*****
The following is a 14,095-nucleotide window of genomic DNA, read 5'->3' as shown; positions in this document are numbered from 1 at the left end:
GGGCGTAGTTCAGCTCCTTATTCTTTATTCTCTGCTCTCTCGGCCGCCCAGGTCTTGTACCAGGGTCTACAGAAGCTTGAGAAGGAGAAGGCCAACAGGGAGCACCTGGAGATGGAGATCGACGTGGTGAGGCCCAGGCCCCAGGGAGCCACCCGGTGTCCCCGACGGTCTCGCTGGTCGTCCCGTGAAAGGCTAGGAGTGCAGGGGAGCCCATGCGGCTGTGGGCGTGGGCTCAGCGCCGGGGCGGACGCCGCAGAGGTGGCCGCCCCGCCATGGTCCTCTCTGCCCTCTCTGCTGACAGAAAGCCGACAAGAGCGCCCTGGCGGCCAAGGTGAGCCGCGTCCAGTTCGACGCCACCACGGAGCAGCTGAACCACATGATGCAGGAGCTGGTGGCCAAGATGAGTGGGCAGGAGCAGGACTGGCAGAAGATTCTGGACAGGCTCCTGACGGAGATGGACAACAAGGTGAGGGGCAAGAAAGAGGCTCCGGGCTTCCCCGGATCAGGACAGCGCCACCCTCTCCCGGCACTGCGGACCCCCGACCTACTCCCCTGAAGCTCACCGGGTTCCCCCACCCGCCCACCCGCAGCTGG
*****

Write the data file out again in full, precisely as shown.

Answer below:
The following is a 14,095-nucleotide window of genomic DNA, read 5'->3' as shown; positions in this document are numbered from 1 at the left end:
GGGCGTAGTTCAGCTCCTTATTCTTTATTCTCTGCTCTCTCGGCCGCCCAGGTCTTGTACCAGGGTCTACAGAAGCTTGAGAAGGAGAAGGCCAACAGGGAGCACCTGGAGATGGAGATCGACGTGGTGAGGCCCAGGCCCCAGGGAGCCACCCGGTGTCCCCGACGGTCTCGCTGGTCGTCCCGTGAAAGGCTAGGAGTGCAGGGGAGCCCATGCGGCTGTGGGCGTGGGCTCAGCGCCGGGGCGGACGCCGCAGAGGTGGCCGCCCCGCCATGGTCCTCTCTGCCCTCTCTGCTGACAGAAAGCCGACAAGAGCGCCCTGGCGGCCAAGGTGAGCCGCGTCCAGTTCGACGCCACCACGGAGCAGCTGAACCACATGATGCAGGAGCTGGTGGCCAAGATGAGTGGGCAGGAGCAGGACTGGCAGAAGATTCTGGACAGGCTCCTGACGGAGATGGACAACAAGGTGAGGGGCAAGAAAGAGGCTCCGGGCTTCCCCGGATCAGGACAGCGCCACCCTCTCCCGGCACTGCGGACCCCCGACCTACTCCCCTGAAGCTCACCGGGTTCCCCCACCCGCCCACCCGCAGCTGG